ODE, et al. v. TRUSTEE, et al.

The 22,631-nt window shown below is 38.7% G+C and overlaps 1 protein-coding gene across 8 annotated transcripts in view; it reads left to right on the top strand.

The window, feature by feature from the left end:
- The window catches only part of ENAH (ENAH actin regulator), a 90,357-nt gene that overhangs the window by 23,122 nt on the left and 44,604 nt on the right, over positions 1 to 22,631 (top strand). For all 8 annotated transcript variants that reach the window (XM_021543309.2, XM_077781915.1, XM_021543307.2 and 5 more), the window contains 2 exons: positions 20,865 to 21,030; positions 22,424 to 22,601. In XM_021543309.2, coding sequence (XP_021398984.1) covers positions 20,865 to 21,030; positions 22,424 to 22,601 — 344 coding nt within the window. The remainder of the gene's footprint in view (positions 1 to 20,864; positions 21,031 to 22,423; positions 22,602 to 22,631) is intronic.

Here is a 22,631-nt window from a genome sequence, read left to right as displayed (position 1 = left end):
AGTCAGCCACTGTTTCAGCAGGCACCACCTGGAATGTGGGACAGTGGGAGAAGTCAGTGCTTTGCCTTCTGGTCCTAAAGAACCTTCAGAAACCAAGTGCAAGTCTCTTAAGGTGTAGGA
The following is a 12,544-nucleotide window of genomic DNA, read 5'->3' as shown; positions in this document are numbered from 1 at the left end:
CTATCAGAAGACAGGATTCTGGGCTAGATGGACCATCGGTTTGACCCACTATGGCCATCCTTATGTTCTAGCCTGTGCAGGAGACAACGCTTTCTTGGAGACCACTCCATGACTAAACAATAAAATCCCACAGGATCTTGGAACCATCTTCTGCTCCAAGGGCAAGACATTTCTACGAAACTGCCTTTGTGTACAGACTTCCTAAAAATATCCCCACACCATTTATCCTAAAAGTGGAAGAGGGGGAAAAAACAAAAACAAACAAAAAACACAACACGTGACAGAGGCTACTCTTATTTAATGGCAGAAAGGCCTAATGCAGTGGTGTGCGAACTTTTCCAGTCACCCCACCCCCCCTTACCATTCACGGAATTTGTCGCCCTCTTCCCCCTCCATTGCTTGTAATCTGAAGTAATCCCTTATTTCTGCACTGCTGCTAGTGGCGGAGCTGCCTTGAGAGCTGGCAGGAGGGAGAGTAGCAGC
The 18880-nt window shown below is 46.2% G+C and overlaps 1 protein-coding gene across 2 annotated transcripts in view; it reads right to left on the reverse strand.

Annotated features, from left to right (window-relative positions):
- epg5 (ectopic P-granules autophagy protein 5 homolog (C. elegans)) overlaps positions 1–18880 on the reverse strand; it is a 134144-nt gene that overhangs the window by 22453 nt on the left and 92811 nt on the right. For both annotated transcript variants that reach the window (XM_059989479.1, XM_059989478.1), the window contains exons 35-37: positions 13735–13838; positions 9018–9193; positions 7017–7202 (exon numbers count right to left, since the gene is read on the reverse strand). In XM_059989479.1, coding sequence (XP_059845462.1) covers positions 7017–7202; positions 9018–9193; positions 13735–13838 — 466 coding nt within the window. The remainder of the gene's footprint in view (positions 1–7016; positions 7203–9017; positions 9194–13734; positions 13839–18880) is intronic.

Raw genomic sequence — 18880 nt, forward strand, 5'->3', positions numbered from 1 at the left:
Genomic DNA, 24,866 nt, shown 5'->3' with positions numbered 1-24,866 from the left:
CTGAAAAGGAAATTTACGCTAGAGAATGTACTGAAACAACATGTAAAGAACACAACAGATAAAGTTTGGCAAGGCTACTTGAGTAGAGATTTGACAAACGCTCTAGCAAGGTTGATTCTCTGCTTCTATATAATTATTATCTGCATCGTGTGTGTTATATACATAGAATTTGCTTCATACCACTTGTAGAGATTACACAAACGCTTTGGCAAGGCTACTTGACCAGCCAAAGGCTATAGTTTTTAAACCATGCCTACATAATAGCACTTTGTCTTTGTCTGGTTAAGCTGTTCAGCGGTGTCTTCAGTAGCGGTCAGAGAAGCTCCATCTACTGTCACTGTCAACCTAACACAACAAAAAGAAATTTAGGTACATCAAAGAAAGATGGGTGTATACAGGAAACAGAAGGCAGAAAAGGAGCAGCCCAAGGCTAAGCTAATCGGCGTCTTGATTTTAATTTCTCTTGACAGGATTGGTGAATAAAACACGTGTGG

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NOTICE: NOT FOR OFFICIAL PUBLICATION. UNDER ARIZONA RULE OF THE SUPREME COURT 111(c), THIS DECISION IS NOT PRECEDENTIAL AND MAY BE CITED ONLY AS AUTHORIZED BY RULE. IN THE ARIZONA COURT OF APPEALS DIVISION ONE In the Matter of the Estate of: ROBERT C. ODE, Deceased. _________________________________ CHRIS ODE, et al., Petitioners/Appellants, v. TRUSTEE ARIZONA BANK & TRUST, et al., Respondents/Appellees. No. 1 CA-CV 18-0057 FILED 10-25-2018 Appeal from the Superior Court in Maricopa County No. PB2016-001714 The Honorable Thomas Marquoit, Judge Pro Tempore AFFIRMED COUNSEL Becker & House, P.L.L.C., Scottsdale By Mark E. House, Allison E. Evans Counsel for Petitioners/Appellants Berk Law Group, P.C., Scottsdale By Kent S. Berk, Daphne J. Reaume Counsel for Respondent/Appellee Trustee Arizona Bank & Trust Jennings, Strouss & Salmon, PLC, Phoenix By William A. Clarke Counsel for Respondent/Appellee The Society of St. Vincent De Paul Ball, Santin & McLeran, PLC, Phoenix, By Jeffrey Messing Counsel for Respondent/Appellees St. Jude's Children's Research Hospital, et al. MEMORANDUM DECISION Judge James B. Morse Jr. delivered the decision of the Court, in which Presiding Judge James P. Beene and Judge Michael J. Brown joined. M O R S E, Judge: ¶1 Petitioners/Appellants Chris Ode, Stephen Ode, David Ode, and Norman Keon (collectively, "the Nephews") appeal from the superior court's order dismissing their petition for confirmation of gifts. For the following reasons, we affirm. FACTS AND PROCEDURAL HISTORY ¶2 Robert Ode was held as a hostage at the United States Embassy in Tehran, Iran for 444 days during the Iran hostage crisis in 19791981. He died in 1995, and his Last Will and Testament dated August 30, 1990 ("Robert's Will") stated that his personal possessions should go to his wife, Rita Ode, and the remainder of his assets to the trust created by the Robert C. Ode and Rita M. Ode Trust Agreement dated August 30, 1990 ("the Ode Trust"). Rita amended the Ode Trust in 2011 and directed that upon her death, the trustee should pay certain taxes, funeral expenses, and debts from the principal of the trust estate and then distribute the balance of the estate in equal portions to eight charitable organizations. ¶3 Before Rita died in 2012, she gave certain personal possessions related to the Iran hostage crisis to the Nephews (the "HostageRelated Property"). After Rita's death, the United States Congress passed the "Justice for United States Victims of State Sponsored Terrorism Act," 34 2 ODE, et al. v. TRUSTEE, et al. Decision of the Court U.S.C. § 20144 (the "Act")1, which established a fund to provide compensation to victims of state-sponsored terrorism, their spouses, and their children. 34 U.S.C. § 20144(c) & (e). The Act provides that the fund shall pay compensation to eligible persons "or, if that person is deceased, to the personal representative of the estate of that person." 34 U.S.C. § 20144(d)(1). ¶4 In 2016, one of the Nephews, Norman Keon, asked the superior court to appoint him personal representative of Robert's estate. Keon, apparently unaware of Robert's Will, avowed that he did not know of any will left by Robert, and that his appointment as personal representative was necessary to comply with a federal statute. The court granted the application and appointed Keon personal representative of Robert's estate. ¶5 Keon filed a claim under the Act on behalf of Robert's estate. Thereafter, the Nephews filed the petition for confirmation of gifts, asking the superior court to confirm that Rita's gift to the Nephews of the HostageRelated Property included all amounts payable under the Act. They plead that Robert "apparently gifted or devised his entire Estate to Rita," and alleged that because Rita had gifted the Nephews the Hostage-Related Property, she had also intended to give them any subsequent compensation awarded as a result of Robert's captivity. ¶6 The charitable organizations that were the beneficiaries of the Ode Trust objected to the petition and alleged that Robert had devised his estate not to Rita, but to the Ode Trust. The trustee of the Ode Trust, Arizona Bank and Trust, submitted Robert's Will to the court and filed a petition for formal probate of the will, removal of Keon as personal representative of Robert's estate, and appointment of Arizona Bank & Trust ("Arizona Bank") as successor personal representative. Arizona Bank's petition was unopposed, and the superior court removed Keon as personal representative, appointed Arizona Bank as successor personal representative, and admitted Robert's Will to probate. ¶7 Arizona Bank then filed a motion to dismiss the Nephews' petition for confirmation of gifts, arguing that Rita had not made a valid inter vivos gift to the Nephews and the court could not enforce her alleged testamentary disposition because it was unwritten and contradicted the Odes' written testamentary dispositions. It also challenged the Nephews' Congress renumbered the Act in 2017. See 42 U.S.C. § 10609. We cite the current version. 1 3 ODE, et al. v. TRUSTEE, et al. Decision of the Court assertion that Rita had intended to give them everything she owned that related to Robert's captivity in Iran, and asserted that the Nephews' claims were untimely and prohibited by the Act. ¶8 The Nephews responded that the court was required to assume the truth of their allegations that Rita intended to give them any compensation related to the Iran hostage crisis. They asserted that the evidence showed that Rita gave them a constructive gift of all hostagerelated assets and argued Rita could not have made a traditional inter vivos gift of the Act's compensation to the Nephews because the compensation did not exist before her death. They claimed Rita constructively delivered the gift of the compensation by giving them the Hostage-Related Property. They also argued that the gift did not violate Robert and Rita's testamentary instruments because those documents did not address the compensation received under the Act, their claim was not untimely, and it would be inequitable to allow the compensation to go to the Ode Trust beneficiaries because Congress established the Act to benefit terrorism victims, not charitable organizations. ¶9 The superior court granted the motion to dismiss, which it treated as a motion for summary judgment. See Ariz. R. Civ. P. 12(d). It ruled that Rita could not have validly gifted the Act's compensation to the Nephews because it did not exist at the time of her death. The court also found the right to compensation under the Act was not assignable and rejected the Nephews' equitable arguments. ¶10 The Nephews timely appealed. We have jurisdiction pursuant to Arizona Revised Statutes ("A.R.S.") section 12-2101(A)(9). DISCUSSION ¶11 The Nephews argue the superior court erred by dismissing their petition because Rita intended to give all hostage-related assets to them. ¶12 The superior court shall grant summary judgment "if the moving party shows that there is no genuine dispute as to any material fact and the moving party is entitled to judgment as a matter of law." Ariz. R. Civ. P. 56(a). We review the court's ruling de novo, viewing all facts and reasonable inferences in favor of the non-moving party. Delgado v. Manor Care of Tucson AZ, LLC, 242 Ariz. 309, 311-12, ¶¶ 2, 10 (2017). ¶13 The Nephews argue the superior court was required to assume Rita intended to give all hostage-related assets to the Nephews and 4 ODE, et al. v. TRUSTEE, et al. Decision of the Court it therefore should have denied the motion to dismiss because that intent, along with her gift of the Hostage-Related Property, created a genuine issue of material fact about whether Rita constructively gave the Act's compensation to the Nephews. ¶14 As the superior court recognized, however, even assuming the Nephews' allegations regarding Rita's intent are true, their claims still fail as a matter of law because Rita was legally unable to give the Nephews something that did not yet exist—compensation under the Act. See Bourne v. Lord, 19 Ariz. App. 228, 232 (App. 1973) ("In order for there to be an executed gift, there must be property In esse which is the subject matter of the gift."); see also Restatement (Third) of Property (Wills & Don. Trans.) ("Restatement") § 6.1 (2003), cmt. f ("The donor cannot make a present transfer of property that the donor does not own or that does not exist."). Because Rita died in 2012 and the Act did not grant compensation for Robert's captivity until 2016, Rita could not have gifted the compensation to the Nephews. ¶15 Nevertheless, the Nephews argue Rita made a constructive gift of the Act's compensation because the delivery of the Hostage-Related Property was a "symbolic" delivery of all present and future hostage-related assets. They cite Hebrew University Association v. Nye, 223 A.2d 397, 399-400 (Conn. Super. Ct. 1966), in which the Connecticut Superior Court held that a decedent had made an effective gift of her library collection to the university, even though she was not able to deliver the items before her death, because she had declared her intent to make the gift and given the university a list of the gifted items. We find this authority unpersuasive, however, as the library collection at issue in Hebrew University was in existence at the time the decedent made the alleged constructive gift, unlike the compensation that is the subject of this dispute. The Nephews do not cite any authority holding that a person can effectively make a constructive gift of property that does not yet exist. ¶16 Moreover, because Rita never owned or controlled the compensation, she would not have been able to give it to the Nephews even if it had existed during her lifetime. See Bourne, 19 Ariz. App. at 232. The Act provides that because Robert is deceased his compensation must be paid to his estate. 34 U.S.C. § 20144(d)(1). Robert's Will bequeathed to Rita only his personal possessions and effects; he gave the balance of his estate to the Ode Trust. Accordingly, any compensation paid under the Act passed directly to the Ode Trust, and Rita never owned or controlled it. It was therefore never hers to give to the Nephews. 5 ODE, et al. v. TRUSTEE, et al. Decision of the Court CONCLUSION ¶17 For the foregoing reasons, we affirm. ¶18 Arizona Bank requests attorneys' fees and costs on appeal pursuant to A.R.S. §§ 14-1105(A) and -11004(B). Section 14-1105(A) authorizes an award of attorneys' fees and expenses to an estate when an opposing party has engaged in "unreasonable conduct." Section 1411004(B) provides that a court "may order that a party's reasonable fees, expenses and disbursements . . . be paid by any other party . . . that is the subject of the judicial proceeding." In our discretion under A.R.S. § 1411004(B), we grant Arizona Bank's request for attorneys' fees and costs, against the Nephews and not the Ode Trust, upon its compliance with Arizona Rule of Civil Appellate Procedure 21. AMY M. WOOD • Clerk of the Court FILED: AA 6